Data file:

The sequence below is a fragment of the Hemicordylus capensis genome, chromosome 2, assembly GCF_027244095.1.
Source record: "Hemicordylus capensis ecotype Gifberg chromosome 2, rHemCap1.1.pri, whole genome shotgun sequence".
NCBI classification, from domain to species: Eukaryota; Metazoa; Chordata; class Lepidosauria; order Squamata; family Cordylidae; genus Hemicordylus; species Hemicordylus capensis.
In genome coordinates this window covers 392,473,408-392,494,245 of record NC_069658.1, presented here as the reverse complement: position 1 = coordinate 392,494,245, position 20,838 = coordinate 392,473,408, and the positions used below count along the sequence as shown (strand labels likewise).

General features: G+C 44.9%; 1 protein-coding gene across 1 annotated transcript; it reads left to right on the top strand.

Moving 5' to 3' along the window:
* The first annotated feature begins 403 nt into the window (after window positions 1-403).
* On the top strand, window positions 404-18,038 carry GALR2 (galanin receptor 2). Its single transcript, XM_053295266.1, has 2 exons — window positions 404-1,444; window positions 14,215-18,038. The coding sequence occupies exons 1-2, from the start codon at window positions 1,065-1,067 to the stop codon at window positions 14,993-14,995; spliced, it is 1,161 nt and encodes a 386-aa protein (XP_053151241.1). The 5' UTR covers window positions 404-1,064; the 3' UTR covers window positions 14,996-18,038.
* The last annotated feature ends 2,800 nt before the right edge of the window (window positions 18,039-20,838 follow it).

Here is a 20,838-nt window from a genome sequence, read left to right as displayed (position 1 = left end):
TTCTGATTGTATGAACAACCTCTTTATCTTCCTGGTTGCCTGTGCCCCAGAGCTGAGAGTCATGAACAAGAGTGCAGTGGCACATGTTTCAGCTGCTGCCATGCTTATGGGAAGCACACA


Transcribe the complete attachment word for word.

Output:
The sequence below is a fragment of the Hemicordylus capensis genome, chromosome 2, assembly GCF_027244095.1.
Source record: "Hemicordylus capensis ecotype Gifberg chromosome 2, rHemCap1.1.pri, whole genome shotgun sequence".
NCBI classification, from domain to species: Eukaryota; Metazoa; Chordata; class Lepidosauria; order Squamata; family Cordylidae; genus Hemicordylus; species Hemicordylus capensis.
In genome coordinates this window covers 392,473,408-392,494,245 of record NC_069658.1, presented here as the reverse complement: position 1 = coordinate 392,494,245, position 20,838 = coordinate 392,473,408, and the positions used below count along the sequence as shown (strand labels likewise).

General features: G+C 44.9%; 1 protein-coding gene across 1 annotated transcript; it reads left to right on the top strand.

Moving 5' to 3' along the window:
* The first annotated feature begins 403 nt into the window (after window positions 1-403).
* On the top strand, window positions 404-18,038 carry GALR2 (galanin receptor 2). Its single transcript, XM_053295266.1, has 2 exons — window positions 404-1,444; window positions 14,215-18,038. The coding sequence occupies exons 1-2, from the start codon at window positions 1,065-1,067 to the stop codon at window positions 14,993-14,995; spliced, it is 1,161 nt and encodes a 386-aa protein (XP_053151241.1). The 5' UTR covers window positions 404-1,064; the 3' UTR covers window positions 14,996-18,038.
* The last annotated feature ends 2,800 nt before the right edge of the window (window positions 18,039-20,838 follow it).

Here is a 20,838-nt window from a genome sequence, read left to right as displayed (position 1 = left end):
TTCTGATTGTATGAACAACCTCTTTATCTTCCTGGTTGCCTGTGCCCCAGAGCTGAGAGTCATGAACAAGAGTGCAGTGGCACATGTTTCAGCTGCTGCCATGCTTATGGGAAGCACACA